Update 10 March 2014: Since I published this post, I’ve been made aware of an alternative agenda in Jeffrey Beall’s crusade against predatory publishers. His real crusade is, apparently, against Open Access publishing. This agenda is clearly indicated in his own words in an open access publication entitled, “The Open-Access Movement is Not Really about Open Access.” More information about Beall’s agenda can be found here. I am not removing this post from the site, but I am disavowing its contents as positive coverage of the work of Beall may undermine the long-term goal of allowing all scientists, and the public, to access peer-reviewed publications as easily and inexpensively as possible.
Earlier on, I lamented the annoying – and predatory – practices of pseudojournals. I wished that someone could do something to identify and contain these parasites.
I just learned someone is. Meet Jeffrey Beall. This guy is awesome. He’s an academic librarian at UC Denver. He’s taken on the herculean task of identifying, calling out, and investigating all of these non-journals that try hard to look like real academic outfits.
He calls these pseudoacademic entities “predatory journals” and “predatory publishers,” which is an apt label.
He runs the blog Scholarly Open Access, which I just discovered last week.
A column by him ran in Nature
Magazine about this topic and his blog six months ago. I’m not a guy who regularly peruses Nature (unless EO Wilson goes all group-selectionist and my colleagues go all doctrinarian), so this slipped my attention.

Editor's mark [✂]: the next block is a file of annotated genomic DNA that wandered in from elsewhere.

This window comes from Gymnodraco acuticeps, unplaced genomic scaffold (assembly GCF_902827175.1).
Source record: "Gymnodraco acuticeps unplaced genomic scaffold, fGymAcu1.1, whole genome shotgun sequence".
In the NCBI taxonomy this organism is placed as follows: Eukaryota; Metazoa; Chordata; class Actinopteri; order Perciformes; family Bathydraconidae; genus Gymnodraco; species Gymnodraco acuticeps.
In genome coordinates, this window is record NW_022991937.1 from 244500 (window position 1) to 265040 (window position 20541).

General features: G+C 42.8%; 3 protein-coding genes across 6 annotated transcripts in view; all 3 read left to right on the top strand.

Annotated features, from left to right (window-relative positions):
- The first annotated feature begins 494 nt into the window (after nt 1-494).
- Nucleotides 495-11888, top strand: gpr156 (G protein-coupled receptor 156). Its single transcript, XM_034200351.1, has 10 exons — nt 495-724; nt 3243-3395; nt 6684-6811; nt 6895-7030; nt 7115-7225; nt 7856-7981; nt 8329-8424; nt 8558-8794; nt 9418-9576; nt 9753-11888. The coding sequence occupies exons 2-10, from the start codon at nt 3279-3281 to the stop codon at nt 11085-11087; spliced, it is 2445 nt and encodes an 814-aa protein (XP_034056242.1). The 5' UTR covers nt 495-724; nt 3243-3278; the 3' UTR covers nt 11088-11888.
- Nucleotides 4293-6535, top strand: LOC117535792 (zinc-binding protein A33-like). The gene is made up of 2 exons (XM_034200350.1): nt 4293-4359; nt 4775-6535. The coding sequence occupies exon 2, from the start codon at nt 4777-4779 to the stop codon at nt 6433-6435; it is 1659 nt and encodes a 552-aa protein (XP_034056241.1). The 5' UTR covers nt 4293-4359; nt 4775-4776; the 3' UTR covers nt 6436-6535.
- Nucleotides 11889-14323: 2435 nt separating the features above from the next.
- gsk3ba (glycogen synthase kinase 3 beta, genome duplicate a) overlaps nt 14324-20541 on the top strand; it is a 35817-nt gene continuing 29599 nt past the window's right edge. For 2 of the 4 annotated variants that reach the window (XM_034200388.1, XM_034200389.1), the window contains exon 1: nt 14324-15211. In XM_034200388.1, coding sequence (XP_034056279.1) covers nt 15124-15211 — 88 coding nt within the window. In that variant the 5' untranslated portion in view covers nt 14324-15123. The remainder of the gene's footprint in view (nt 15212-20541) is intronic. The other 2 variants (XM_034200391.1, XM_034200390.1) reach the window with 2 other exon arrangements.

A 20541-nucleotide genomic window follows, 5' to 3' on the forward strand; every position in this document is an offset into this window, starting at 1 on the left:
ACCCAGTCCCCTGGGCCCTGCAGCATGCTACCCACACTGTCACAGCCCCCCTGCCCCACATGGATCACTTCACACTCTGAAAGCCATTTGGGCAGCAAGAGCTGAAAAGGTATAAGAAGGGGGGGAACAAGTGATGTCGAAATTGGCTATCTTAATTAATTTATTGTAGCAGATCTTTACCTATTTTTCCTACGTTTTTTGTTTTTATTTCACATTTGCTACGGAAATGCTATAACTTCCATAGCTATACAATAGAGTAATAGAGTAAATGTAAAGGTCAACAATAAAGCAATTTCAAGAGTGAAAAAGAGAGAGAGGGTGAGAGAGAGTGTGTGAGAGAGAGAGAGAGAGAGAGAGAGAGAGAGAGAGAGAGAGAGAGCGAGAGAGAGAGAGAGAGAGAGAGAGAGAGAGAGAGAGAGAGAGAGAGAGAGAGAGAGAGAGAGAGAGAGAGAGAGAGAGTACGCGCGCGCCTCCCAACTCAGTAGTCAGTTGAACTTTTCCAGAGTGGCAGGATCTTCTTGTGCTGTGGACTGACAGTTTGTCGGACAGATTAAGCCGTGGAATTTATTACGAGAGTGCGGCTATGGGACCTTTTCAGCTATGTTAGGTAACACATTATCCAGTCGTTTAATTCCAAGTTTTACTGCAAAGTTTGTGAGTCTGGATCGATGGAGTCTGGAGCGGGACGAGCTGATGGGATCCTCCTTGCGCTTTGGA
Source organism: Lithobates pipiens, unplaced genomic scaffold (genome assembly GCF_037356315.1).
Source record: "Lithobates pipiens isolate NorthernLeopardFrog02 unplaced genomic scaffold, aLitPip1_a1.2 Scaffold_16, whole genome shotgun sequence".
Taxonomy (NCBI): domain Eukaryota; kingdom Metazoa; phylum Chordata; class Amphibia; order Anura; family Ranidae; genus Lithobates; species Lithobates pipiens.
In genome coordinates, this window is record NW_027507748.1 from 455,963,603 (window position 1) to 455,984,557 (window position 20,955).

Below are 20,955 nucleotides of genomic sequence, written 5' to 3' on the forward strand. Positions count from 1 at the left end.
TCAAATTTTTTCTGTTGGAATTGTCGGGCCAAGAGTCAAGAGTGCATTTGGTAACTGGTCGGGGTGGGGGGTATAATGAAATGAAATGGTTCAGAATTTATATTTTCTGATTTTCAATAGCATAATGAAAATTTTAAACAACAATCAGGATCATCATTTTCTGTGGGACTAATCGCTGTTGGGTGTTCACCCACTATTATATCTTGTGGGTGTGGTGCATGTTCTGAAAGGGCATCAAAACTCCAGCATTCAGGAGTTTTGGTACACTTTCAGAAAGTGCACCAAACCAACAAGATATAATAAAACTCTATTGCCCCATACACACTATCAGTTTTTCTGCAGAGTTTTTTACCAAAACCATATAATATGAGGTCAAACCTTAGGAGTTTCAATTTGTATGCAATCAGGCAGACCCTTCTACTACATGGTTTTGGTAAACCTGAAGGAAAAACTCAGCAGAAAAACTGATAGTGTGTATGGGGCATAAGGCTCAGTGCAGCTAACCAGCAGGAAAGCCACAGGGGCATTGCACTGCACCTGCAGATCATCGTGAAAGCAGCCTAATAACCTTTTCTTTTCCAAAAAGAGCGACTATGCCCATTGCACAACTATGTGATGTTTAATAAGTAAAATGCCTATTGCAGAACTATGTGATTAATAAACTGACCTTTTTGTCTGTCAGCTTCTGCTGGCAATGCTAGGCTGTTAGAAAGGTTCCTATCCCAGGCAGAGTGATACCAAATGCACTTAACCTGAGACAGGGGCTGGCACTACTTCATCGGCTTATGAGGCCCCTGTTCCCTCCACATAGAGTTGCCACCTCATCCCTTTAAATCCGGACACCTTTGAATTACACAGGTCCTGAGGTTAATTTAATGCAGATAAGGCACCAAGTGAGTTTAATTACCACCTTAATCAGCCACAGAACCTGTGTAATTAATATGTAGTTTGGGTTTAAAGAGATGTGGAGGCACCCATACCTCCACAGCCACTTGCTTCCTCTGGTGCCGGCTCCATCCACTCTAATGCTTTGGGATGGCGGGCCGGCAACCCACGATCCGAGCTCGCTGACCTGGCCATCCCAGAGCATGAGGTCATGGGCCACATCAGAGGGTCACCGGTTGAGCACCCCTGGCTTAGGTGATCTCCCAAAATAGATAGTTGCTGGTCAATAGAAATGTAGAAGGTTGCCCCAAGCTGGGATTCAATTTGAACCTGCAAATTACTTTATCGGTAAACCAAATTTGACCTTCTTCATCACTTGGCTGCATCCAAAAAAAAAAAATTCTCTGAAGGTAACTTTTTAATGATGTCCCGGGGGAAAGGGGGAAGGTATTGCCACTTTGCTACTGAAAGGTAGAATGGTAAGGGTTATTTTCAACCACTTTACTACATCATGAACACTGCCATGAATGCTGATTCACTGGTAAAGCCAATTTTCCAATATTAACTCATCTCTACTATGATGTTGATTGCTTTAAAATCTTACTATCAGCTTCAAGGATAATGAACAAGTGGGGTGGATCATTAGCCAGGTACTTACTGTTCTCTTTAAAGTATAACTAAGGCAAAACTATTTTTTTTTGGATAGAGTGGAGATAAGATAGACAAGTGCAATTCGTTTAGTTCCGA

It’s definitely worth a visit to Beall’s site. Not only does he keep an up-to-date list of publishers and journals that are “predatory” in nature, he also shares much of his investigation into particular circumstances, such as this one guy who is the “Editor in Chief” of several “journals.”
These journals have all kinds of fake information and corrupt financial arrangements, often done in a hilariously inept manner. It’s entertaining to spend some time on this blog. I’ll be regularly visiting, for entertainment of the drive-past-an-accident-scene-and-can’t-not-look-while-passing-by kind of variety.
Of course, it’s of practical use too, in the event your institution also has people who use these fake journals as a way to boost their CV, in case they need an external opinion to validate your own. Mr. Beall is doing some spectacular work and we should all express some appreciation for delving into this muck on behalf of the rest of academia.
By the way, right after I prepared this post, the New York Times came out with a profile of Beall’s efforts, focusing on not only pseudojournals but also the pseudoconferences that are hosted by the same or similar organizations.
8 thoughts on “Keeping tabs on pseudo journals [retracted]”
I remember encountering Beall’s work during the Elsevier boycott fracas, and was impressed that he had been considering these issues so carefully and for so long. Now I use his list as my go-to resource for finding out whether a journal in an unfamiliar subject area is crap or not.
What I find particularly interesting in these groups of are the “borderline” cases, such as Hindawi, who are treading the line between respectable and predatory.
This Hindawi situation is interesting to me in particular.